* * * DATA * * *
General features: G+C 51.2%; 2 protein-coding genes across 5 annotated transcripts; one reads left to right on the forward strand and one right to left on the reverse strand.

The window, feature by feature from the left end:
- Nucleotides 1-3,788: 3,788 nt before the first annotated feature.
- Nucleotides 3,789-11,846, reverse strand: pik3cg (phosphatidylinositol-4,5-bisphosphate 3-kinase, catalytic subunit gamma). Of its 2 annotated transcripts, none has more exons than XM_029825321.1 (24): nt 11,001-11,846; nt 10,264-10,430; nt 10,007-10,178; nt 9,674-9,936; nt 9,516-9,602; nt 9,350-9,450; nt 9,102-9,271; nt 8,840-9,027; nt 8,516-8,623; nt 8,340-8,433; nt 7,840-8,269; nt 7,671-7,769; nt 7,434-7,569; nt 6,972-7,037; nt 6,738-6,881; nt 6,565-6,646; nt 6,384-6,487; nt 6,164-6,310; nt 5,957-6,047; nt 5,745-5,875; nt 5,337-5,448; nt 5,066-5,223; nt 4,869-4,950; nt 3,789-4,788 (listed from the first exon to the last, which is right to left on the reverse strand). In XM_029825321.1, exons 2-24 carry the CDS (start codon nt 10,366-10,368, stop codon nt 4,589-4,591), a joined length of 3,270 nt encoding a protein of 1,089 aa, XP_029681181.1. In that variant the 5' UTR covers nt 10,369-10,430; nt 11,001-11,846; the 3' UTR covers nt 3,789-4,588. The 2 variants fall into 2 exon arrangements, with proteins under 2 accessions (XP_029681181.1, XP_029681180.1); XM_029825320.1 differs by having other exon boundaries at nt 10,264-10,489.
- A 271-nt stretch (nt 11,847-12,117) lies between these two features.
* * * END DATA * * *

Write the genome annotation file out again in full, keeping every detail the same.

General features: G+C 51.2%; 2 protein-coding genes across 5 annotated transcripts; one reads left to right on the forward strand and one right to left on the reverse strand.

The window, feature by feature from the left end:
- Nucleotides 1-3,788: 3,788 nt before the first annotated feature.
- Nucleotides 3,789-11,846, reverse strand: pik3cg (phosphatidylinositol-4,5-bisphosphate 3-kinase, catalytic subunit gamma). Of its 2 annotated transcripts, none has more exons than XM_029825321.1 (24): nt 11,001-11,846; nt 10,264-10,430; nt 10,007-10,178; nt 9,674-9,936; nt 9,516-9,602; nt 9,350-9,450; nt 9,102-9,271; nt 8,840-9,027; nt 8,516-8,623; nt 8,340-8,433; nt 7,840-8,269; nt 7,671-7,769; nt 7,434-7,569; nt 6,972-7,037; nt 6,738-6,881; nt 6,565-6,646; nt 6,384-6,487; nt 6,164-6,310; nt 5,957-6,047; nt 5,745-5,875; nt 5,337-5,448; nt 5,066-5,223; nt 4,869-4,950; nt 3,789-4,788 (listed from the first exon to the last, which is right to left on the reverse strand). In XM_029825321.1, exons 2-24 carry the CDS (start codon nt 10,366-10,368, stop codon nt 4,589-4,591), a joined length of 3,270 nt encoding a protein of 1,089 aa, XP_029681181.1. In that variant the 5' UTR covers nt 10,369-10,430; nt 11,001-11,846; the 3' UTR covers nt 3,789-4,588. The 2 variants fall into 2 exon arrangements, with proteins under 2 accessions (XP_029681181.1, XP_029681180.1); XM_029825320.1 differs by having other exon boundaries at nt 10,264-10,489.
- A 271-nt stretch (nt 11,847-12,117) lies between these two features.